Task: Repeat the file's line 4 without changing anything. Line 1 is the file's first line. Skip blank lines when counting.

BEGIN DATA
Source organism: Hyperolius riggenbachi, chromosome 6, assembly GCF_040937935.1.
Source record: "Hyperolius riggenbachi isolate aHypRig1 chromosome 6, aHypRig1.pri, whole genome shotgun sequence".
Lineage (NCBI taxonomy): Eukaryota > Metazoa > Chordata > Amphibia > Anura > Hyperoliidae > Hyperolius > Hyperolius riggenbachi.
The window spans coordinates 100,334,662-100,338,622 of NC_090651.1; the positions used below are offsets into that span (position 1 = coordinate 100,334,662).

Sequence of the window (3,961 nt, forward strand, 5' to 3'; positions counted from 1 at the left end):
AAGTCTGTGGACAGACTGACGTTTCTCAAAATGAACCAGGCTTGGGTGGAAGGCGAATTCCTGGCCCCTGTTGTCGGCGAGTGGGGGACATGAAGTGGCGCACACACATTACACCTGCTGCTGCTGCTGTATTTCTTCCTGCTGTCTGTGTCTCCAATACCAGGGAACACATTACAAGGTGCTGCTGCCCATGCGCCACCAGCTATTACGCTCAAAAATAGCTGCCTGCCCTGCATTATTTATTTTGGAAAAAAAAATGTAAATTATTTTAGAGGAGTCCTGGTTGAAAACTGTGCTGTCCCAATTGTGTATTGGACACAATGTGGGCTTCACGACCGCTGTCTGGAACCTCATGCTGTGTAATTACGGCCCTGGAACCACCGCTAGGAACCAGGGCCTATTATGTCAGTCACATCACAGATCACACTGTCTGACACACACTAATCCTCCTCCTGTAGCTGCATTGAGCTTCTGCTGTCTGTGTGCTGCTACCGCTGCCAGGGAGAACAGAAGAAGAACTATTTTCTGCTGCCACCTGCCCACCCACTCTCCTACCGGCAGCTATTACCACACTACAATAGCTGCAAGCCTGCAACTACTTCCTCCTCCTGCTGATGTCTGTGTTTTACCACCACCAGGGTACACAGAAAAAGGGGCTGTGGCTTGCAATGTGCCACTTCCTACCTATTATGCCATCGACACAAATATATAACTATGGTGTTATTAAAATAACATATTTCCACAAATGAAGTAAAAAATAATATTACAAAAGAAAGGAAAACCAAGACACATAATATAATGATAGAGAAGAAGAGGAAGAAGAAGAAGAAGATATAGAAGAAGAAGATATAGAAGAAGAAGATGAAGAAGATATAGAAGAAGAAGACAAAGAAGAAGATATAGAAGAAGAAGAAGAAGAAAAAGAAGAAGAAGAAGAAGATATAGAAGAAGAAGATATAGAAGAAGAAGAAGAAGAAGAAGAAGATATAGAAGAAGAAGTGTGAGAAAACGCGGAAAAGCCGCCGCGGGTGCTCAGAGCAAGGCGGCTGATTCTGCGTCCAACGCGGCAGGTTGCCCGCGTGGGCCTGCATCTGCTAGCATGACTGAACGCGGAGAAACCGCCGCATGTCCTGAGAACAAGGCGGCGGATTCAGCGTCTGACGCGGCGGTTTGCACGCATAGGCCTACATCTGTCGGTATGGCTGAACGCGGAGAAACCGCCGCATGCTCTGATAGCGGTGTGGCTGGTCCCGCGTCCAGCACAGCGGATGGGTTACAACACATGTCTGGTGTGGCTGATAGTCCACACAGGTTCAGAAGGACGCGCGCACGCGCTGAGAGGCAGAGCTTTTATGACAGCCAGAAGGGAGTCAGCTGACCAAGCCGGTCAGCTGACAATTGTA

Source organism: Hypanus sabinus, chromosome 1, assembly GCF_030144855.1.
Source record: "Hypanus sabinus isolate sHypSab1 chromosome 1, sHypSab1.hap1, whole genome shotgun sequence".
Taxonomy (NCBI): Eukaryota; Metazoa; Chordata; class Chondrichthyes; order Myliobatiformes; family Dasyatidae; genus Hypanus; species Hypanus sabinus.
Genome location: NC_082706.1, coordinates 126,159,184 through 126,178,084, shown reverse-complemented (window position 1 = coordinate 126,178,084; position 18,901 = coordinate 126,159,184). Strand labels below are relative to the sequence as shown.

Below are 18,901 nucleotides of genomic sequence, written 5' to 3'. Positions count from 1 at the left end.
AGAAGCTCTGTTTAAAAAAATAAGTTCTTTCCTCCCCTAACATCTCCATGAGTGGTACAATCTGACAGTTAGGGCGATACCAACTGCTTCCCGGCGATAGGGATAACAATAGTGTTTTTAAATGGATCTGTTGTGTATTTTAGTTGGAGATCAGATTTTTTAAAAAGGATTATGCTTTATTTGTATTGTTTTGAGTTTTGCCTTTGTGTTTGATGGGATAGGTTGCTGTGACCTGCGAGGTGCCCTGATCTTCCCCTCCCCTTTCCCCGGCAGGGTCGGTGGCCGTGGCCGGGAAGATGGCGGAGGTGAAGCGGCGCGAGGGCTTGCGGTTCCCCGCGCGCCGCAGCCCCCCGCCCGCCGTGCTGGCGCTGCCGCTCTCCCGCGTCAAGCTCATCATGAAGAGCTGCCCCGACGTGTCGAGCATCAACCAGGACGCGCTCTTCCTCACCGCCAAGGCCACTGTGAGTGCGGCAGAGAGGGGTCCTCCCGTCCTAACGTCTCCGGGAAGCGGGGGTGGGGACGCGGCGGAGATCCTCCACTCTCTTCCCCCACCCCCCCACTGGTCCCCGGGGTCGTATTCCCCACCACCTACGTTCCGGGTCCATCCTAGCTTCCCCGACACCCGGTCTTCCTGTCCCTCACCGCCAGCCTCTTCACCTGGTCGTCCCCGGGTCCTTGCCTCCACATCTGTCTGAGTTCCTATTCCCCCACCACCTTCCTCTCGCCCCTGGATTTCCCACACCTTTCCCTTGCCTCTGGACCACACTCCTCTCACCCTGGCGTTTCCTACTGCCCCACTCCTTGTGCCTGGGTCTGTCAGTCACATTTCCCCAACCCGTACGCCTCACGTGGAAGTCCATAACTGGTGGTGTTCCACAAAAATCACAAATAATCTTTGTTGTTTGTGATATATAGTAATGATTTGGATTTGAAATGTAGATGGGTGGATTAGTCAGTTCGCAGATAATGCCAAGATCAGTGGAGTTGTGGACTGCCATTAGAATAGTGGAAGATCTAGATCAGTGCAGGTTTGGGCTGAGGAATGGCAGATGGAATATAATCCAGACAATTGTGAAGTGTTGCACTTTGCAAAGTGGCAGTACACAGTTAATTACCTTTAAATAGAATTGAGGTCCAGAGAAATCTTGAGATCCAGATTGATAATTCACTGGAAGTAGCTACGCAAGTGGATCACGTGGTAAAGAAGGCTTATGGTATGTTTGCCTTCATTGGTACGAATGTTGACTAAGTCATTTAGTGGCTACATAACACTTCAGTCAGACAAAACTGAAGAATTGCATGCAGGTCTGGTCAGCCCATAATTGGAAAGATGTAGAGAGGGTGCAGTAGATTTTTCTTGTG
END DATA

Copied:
The window spans coordinates 100,334,662-100,338,622 of NC_090651.1; the positions used below are offsets into that span (position 1 = coordinate 100,334,662).